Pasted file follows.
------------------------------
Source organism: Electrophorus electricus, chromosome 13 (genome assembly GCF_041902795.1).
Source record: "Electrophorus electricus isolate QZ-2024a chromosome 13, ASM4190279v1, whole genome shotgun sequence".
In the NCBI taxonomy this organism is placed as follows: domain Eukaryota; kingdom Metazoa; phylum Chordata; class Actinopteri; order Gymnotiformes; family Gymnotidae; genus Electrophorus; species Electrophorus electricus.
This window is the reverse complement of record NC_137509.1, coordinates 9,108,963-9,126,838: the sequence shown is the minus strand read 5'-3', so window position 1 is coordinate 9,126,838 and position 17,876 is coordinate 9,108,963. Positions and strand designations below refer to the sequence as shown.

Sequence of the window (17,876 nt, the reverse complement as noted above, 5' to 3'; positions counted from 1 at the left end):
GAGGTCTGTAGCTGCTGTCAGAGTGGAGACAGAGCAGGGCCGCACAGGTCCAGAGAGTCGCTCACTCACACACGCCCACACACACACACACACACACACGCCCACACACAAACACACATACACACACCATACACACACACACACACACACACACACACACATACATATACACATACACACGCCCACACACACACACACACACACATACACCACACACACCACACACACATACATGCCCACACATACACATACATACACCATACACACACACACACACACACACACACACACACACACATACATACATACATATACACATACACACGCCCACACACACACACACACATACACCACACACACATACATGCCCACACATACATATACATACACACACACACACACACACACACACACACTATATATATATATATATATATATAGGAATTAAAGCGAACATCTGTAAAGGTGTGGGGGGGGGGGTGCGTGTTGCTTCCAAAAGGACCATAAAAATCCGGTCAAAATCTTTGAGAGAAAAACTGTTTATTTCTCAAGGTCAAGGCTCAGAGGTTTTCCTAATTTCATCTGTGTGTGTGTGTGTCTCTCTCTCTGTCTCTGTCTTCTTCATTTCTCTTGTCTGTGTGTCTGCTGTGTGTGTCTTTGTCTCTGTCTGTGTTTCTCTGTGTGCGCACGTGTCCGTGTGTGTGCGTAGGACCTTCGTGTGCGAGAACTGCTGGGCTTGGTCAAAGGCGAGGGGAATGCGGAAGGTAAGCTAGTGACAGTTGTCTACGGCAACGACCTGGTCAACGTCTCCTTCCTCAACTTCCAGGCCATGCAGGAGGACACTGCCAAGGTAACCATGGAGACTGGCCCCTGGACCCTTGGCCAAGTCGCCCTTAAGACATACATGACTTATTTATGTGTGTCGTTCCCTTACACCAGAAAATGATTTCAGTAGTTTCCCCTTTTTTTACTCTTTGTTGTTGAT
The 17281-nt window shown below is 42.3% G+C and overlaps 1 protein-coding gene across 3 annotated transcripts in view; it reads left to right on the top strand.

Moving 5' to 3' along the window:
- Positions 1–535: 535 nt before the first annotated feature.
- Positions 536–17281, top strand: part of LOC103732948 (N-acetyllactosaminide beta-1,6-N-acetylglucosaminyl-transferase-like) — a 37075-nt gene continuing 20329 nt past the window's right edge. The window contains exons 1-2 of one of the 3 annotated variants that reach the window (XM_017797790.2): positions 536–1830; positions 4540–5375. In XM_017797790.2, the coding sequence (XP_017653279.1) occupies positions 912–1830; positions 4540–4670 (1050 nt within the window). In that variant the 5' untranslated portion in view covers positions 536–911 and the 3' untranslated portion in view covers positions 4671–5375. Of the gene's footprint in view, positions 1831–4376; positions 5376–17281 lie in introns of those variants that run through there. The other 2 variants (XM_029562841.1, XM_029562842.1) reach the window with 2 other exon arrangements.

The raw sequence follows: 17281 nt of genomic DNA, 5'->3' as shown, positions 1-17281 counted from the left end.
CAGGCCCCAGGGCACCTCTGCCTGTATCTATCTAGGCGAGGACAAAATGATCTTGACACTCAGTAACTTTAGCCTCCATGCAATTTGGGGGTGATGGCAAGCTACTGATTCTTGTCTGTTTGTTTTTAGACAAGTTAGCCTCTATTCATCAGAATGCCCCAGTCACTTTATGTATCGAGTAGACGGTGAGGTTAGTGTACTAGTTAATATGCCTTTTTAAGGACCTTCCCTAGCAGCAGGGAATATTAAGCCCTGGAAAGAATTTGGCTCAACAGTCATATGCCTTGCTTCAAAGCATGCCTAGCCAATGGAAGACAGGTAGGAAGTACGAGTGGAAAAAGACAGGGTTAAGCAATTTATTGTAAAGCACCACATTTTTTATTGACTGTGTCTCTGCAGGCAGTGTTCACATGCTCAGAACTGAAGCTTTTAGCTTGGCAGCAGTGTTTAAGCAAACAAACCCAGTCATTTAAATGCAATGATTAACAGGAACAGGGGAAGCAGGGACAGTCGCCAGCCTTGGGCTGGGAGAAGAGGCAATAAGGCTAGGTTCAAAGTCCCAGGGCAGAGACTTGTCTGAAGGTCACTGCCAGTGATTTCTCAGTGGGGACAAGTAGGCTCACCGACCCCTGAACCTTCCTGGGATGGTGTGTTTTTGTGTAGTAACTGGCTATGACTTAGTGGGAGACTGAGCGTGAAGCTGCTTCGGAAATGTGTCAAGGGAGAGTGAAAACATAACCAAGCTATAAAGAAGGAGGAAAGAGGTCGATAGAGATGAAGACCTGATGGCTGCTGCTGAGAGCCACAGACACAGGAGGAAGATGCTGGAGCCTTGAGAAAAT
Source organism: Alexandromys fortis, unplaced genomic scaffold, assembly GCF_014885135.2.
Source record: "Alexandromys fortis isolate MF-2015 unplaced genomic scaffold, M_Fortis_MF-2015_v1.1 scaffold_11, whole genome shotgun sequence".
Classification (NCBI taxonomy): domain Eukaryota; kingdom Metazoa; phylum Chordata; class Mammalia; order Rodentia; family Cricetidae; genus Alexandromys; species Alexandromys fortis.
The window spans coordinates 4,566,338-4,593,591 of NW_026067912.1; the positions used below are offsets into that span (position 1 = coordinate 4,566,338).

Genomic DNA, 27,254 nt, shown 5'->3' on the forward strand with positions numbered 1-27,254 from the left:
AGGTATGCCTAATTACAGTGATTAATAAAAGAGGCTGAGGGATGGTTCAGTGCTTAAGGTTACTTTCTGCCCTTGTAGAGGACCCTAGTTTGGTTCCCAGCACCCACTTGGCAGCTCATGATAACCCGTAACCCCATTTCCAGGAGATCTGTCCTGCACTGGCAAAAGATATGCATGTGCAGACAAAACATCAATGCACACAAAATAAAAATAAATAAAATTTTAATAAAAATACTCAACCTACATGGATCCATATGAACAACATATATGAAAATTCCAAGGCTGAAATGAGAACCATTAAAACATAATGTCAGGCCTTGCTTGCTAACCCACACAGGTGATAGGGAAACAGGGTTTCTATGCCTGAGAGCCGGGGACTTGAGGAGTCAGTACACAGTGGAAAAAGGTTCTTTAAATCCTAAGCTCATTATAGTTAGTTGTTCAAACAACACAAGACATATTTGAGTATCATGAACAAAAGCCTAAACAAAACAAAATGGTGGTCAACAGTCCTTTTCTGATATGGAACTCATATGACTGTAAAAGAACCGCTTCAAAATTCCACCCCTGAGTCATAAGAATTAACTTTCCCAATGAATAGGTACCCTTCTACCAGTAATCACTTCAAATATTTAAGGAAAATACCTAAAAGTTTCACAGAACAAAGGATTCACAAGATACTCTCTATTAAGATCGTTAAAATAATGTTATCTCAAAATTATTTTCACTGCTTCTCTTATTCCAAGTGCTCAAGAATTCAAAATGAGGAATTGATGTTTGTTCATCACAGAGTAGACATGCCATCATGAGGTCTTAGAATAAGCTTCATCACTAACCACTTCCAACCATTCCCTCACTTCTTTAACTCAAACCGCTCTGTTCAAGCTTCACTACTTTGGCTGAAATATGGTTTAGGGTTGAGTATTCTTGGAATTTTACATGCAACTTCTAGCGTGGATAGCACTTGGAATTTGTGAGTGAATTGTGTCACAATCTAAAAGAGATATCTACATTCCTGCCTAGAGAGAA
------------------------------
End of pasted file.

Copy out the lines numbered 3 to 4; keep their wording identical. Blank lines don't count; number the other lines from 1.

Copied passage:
In the NCBI taxonomy this organism is placed as follows: domain Eukaryota; kingdom Metazoa; phylum Chordata; class Actinopteri; order Gymnotiformes; family Gymnotidae; genus Electrophorus; species Electrophorus electricus.
This window is the reverse complement of record NC_137509.1, coordinates 9,108,963-9,126,838: the sequence shown is the minus strand read 5'-3', so window position 1 is coordinate 9,126,838 and position 17,876 is coordinate 9,108,963. Positions and strand designations below refer to the sequence as shown.